Why FIA presidential race reminds Reid of his WRC days

Robert Reid is Mohammed Ben Sulayem's deputy in the race to become the new FIA president


Robert Reid knows this feeling. He’s been here before. It’s just the suit that’s different. Very different.

It’s a big week this one for the 2001 World Rally Champion. Big week for him, his 14-time Middle East Rally Champion potential president Mohammed Ben Sulayem and for the opposition, Graham Stoker and Tom Kristensen.

It’s election week.

“It’s rally week,” smiled Reid. “Honestly, the feeling is very similar. I woke up on Tuesday and it was like the recce had started. We’d done all of our testing and we’d moved into the service park and now the countdown to the start has really begun.

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“The stress was all there last week, but this week it’s time for the business to begin.”

For this week, all eyes are on Paris. The World Motor Sport Council meets on Wednesday and Thursday night is the big ceremonial event. It’s the Gala, when champions are celebrated from around the world of motorsport. Friday is day one of the one-day presidential election event.

“If I was going to compare the run-in to this week, it would have to be compared to the Portugal pre-event test in 2000. For that event, Prodrive had prepared a new Subaru, the P2000. We back-to-backed it against the previous car, the WRC99 and it was a second per mile faster. That just doesn’t happen. That test gave Richard [Burns] and everybody at Prodrive so much confidence.

“Now, I’m not saying we’re over-confident going to this week. What I’m saying is that we’re going to this week knowing that we’ve done everything we could. We’ve turned every screw, double-checked the data and fine-tuned every last detail. We know we’re in the best possible position.

We’ve turned every screw, double-checked the data and fine-tuned every last detail. We know we’re in the best possible position Robert Reid

“Having worked with Mohammed and with Carmelo [Sanz de Barros, candidate for head of senate] and Tim [Shearman, candidate for deputy president mobility] and everybody in the team for a long time now, I know we’re in the right place, with the right mindset going into Friday.”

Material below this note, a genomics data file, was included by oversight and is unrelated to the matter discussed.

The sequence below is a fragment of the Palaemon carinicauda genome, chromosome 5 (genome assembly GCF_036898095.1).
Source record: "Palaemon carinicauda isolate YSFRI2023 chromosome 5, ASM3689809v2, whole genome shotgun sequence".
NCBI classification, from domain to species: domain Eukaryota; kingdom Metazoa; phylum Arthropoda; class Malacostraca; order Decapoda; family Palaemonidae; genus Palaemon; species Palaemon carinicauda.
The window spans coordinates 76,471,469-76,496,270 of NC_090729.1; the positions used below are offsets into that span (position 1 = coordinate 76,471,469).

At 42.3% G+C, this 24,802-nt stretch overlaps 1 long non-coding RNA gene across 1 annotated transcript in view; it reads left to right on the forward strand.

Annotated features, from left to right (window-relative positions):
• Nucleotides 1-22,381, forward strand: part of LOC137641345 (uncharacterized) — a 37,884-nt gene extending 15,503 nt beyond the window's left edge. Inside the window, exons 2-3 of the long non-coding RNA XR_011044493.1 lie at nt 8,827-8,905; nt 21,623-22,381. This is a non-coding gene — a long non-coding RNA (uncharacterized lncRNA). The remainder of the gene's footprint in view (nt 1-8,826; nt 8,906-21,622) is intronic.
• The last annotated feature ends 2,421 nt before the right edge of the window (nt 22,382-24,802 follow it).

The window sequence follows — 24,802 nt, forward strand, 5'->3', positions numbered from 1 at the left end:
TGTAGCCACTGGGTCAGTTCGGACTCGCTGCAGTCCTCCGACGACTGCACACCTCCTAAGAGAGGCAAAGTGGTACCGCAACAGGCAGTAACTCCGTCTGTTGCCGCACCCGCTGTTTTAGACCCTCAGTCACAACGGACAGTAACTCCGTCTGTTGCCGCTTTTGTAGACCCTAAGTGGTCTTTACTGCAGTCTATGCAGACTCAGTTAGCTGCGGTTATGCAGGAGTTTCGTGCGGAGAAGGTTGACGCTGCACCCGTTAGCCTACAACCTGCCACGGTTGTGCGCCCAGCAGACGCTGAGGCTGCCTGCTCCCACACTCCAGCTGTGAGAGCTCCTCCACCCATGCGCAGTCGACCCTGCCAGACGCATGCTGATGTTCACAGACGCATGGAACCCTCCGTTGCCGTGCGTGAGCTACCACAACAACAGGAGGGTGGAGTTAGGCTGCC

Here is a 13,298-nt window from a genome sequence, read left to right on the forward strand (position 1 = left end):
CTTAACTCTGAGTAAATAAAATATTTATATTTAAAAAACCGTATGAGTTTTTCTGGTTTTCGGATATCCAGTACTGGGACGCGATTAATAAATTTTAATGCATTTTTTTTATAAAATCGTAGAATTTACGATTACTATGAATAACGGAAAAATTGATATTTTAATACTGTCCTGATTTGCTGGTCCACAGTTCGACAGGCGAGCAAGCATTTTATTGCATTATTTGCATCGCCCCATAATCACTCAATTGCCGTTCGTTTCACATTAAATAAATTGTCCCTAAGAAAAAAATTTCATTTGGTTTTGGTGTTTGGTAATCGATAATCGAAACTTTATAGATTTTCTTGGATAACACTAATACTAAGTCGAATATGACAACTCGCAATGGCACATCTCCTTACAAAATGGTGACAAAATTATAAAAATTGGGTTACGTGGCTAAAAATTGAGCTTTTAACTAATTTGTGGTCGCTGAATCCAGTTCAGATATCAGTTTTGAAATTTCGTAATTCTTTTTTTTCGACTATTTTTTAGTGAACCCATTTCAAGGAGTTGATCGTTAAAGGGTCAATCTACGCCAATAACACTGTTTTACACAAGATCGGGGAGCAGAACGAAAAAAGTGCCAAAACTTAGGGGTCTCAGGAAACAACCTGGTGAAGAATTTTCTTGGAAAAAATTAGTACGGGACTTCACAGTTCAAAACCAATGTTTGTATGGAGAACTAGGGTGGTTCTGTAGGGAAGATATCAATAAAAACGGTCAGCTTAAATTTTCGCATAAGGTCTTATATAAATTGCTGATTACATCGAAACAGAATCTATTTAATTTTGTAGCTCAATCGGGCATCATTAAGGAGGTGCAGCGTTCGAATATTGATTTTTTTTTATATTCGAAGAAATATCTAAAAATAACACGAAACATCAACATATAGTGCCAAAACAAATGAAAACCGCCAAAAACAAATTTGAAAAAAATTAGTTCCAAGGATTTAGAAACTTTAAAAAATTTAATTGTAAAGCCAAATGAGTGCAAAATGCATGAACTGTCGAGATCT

Talk to Reid or Burns during a recce and you’d get fairly short shrift. That was their time. They were focused, nearing the zone and pulling together a plan.

“Targets,” said Reid. “We’d have a plan for every stage. We knew [Colin] McRae would always go out really hard and try to put a marker down. There was never any panic. We just stayed in touch and then, when our timing was right, we’d strike.

“As a team, for the past year or so we have been planning, strategizing and getting ourselves in place to react, to respond and to be ready. Like always before a rally with Colin, there’s been some talking done. Like always was the case with Richard, we’re ready to do our talking on Friday.”

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Post-recce, pre-rally was always a key time for Reid. It was time to tidy or re-write the notes. Time to sharpen his pencil and to zip up his bag.

“The pencil’s sharp now and we’re getting very close to the point where the bag gets zipped up, safe in the knowledge that everything we need is in the right place.

“There’s no doubt that this has been really hard work. OK, physically, nothing compares with what a World Rally Car on the loose can do to you, but mentally, this has been a full season with an awful lot of hard work.

“Like a few years ago with Richard, we’ve scored very well in Africa; certainly, we’ve achieved the equivalent of the two Safari Rally wins in three years I managed. It’s the same for Asia Pacific. We scored our breakthrough victory on an APRC round in New Zealand in 1996 and the gains made, the triumphs achieved by the whole FIA for Members team across the Asia Pacific region are very, very similar.

Richard Burns, Subaru Impreza Gr. N, 1995 Safari Rally

“While I haven’t competed in the Middle East and North America so much, Mohammed and I have spent a long time with the people from those regions. Understanding the people, the culture, the clubs and the organisations is definitely something we’ve achieved. Diversity is vital to the future of motorsport and it’s something that sits very much at the heart of our organisation.

“So, we’ve won in Africa, Asia, the Middle East and the Americas. But this final round is Europe. It’s Friday and, you can be sure, the concentrated, single-minded attention to detail is just the same as it was 20 years ago.”

And if you had to name this season, Robert?

“Easy. It’s 2001.”